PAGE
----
When to Expect Election Results

 

The announcement of election results will depend on the city and the number of races that require RCV tabulation. 

For all cities, in races where a candidate reaches a majority or the winning threshold with first-choice votes on Election Day, officials will announce those candidates as unofficial winners on election night. This timing is no different than any other election. 

Races where no candidate reaches a majority or the winning threshold on Election Day, however, will require additional rounds of tabulation. Since automated software used in other jurisdictions has not yet been approved for Minnesota, each city will use a manual tabulation process. In Minneapolis, St. Louis Park, and Minnetonka, the cities will use the same process that Minneapolis and St. Louis Park have used for several election cycles — a spreadsheet-assisted manual tabulation using the cast vote record (a record of all voters’ rankings). There will not be a hand count of the ballots. Bloomington and St. Paul, in contrast, will conduct a hand count of the ballots, and that process will begin on Thursday, November 4. This process is open to the public. Both tabulation approaches are highly transparent and accurate. 

 

Anticipated (unofficial) RCV election results:

 

Minneapolis: Next day, Nov. 3

St. Louis Park: Next day, Nov. 3

Minnetonka: Next day, Nov. 3

Bloomington: Thursday, Nov. 4 or later

St. Paul: Friday, Nov. 5

All results can be found on the cities’ websites noted above or on the Secretary of State’s website. Canvassing boards will meet in most cities the following week to certify the official results.

 

How to Understand Election Day (First Round) Results

 

Election night results will report the first choice, second choice, and additional choice votes  each candidate received. However, unless a candidate has reached a majority or the winning threshold, final RCV results – and winning candidates – cannot be interpreted from these vote tallies, and we caution the media, campaigns and supporters from drawing any conclusions from these initial election night reports. Results are determined by the RCV tabulation process and reallocation of ballots from eliminated candidates, not by how many second choice or third choice votes a candidate received in the first round. For example, if a candidate does not receive enough first choices to remain viable and is eliminated, it doesn’t matter if that candidate received a lot of second choice support. Likewise, a candidate who receives a lot of first choices but not as many second and additional choices may go on to win if enough second and additional choices from eliminated candidates go their way. Just knowing how many second and third choices is insufficient to know the winner.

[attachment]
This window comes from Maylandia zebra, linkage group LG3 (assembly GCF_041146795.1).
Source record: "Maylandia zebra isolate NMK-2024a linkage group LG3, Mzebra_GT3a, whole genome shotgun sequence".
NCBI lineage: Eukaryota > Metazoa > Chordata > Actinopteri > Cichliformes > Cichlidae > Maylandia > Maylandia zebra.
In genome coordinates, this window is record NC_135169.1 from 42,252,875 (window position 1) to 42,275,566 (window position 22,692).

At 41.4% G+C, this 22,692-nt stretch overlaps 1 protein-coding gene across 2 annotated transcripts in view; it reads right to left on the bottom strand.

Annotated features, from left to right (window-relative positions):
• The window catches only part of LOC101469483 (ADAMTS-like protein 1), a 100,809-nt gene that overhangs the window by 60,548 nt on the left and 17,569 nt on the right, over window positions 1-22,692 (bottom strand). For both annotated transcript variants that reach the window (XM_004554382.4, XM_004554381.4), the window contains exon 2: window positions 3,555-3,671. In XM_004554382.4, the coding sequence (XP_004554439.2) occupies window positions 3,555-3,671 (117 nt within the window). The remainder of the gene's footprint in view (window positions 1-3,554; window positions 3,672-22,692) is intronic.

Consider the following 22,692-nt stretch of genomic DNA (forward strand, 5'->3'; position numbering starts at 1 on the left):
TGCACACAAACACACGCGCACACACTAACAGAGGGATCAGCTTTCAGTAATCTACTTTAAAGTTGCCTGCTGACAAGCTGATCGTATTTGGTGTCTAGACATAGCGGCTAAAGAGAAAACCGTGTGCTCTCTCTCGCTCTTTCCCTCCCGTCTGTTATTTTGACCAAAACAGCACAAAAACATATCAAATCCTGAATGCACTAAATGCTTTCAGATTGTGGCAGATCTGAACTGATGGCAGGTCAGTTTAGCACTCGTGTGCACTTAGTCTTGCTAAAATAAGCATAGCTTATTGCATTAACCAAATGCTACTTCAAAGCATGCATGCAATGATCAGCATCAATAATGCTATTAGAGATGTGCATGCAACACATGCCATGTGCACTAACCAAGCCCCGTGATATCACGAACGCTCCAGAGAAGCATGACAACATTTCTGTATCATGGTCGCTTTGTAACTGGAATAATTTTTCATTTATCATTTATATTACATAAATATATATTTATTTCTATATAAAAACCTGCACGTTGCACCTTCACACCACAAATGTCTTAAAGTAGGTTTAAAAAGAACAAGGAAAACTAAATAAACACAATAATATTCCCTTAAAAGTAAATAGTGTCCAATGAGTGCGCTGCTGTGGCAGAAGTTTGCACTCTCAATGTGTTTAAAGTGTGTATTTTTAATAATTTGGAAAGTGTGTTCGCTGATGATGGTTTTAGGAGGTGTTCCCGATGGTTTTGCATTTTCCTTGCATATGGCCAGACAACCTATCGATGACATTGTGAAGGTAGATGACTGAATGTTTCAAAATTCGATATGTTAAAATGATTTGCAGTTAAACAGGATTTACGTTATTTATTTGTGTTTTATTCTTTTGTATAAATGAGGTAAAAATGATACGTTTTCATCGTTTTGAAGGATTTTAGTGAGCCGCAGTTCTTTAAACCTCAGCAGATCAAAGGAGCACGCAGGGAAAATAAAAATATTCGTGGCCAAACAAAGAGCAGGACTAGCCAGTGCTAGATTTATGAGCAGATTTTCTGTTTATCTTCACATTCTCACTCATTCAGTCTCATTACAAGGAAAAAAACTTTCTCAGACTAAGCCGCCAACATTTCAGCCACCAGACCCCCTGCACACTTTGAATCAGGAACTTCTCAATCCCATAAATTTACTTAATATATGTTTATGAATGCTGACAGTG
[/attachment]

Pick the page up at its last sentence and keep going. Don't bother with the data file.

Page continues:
Election results will also report the candidates’ first and later choice votes as a percentage of initial ballots cast. As rounds of tabulation occur, some ballots are exhausted and do not continue to the next round if the voter did not express a preference for any candidates remaining on the ballot. Ballot exhaustion is normal and can occur when voters choose to vote for only one or two choices. If their candidate or candidates are eliminated in the runoff process, their ballot no longer continues to count toward the winner. The winning candidate (in a single-seat race) will always have a majority of ballots continuing in the final round. For more information about the Minneapolis RCV tabulation process see the city’s election website on RCV.

Regardless of the ultimate winner for offices in all five cities, the value of RCV is that it encourages a diverse slate of candidates to run, and requires candidates to build broad majority coalitions of support to win and be responsive to that broad coalition once in office. So RCV not only changes the dynamics of the campaign but should also influence how city leaders govern. RCV gives more power to voters to select candidates who align with their issues and their values, and voters are adept at deciding those rankings. Ranked-choice elections give more power to the voter to decide the future of their city, and that’s exactly where the power should reside.

For questions or interviews, contact Jeanne Massey (Jeanne.Massey@fairvotemn.org; 612-850-6897) or Erin Zamoff (Erin.Zamoff@fairvotemn.org; 952-334-8313). We will be providing election results analysis in the days following the election.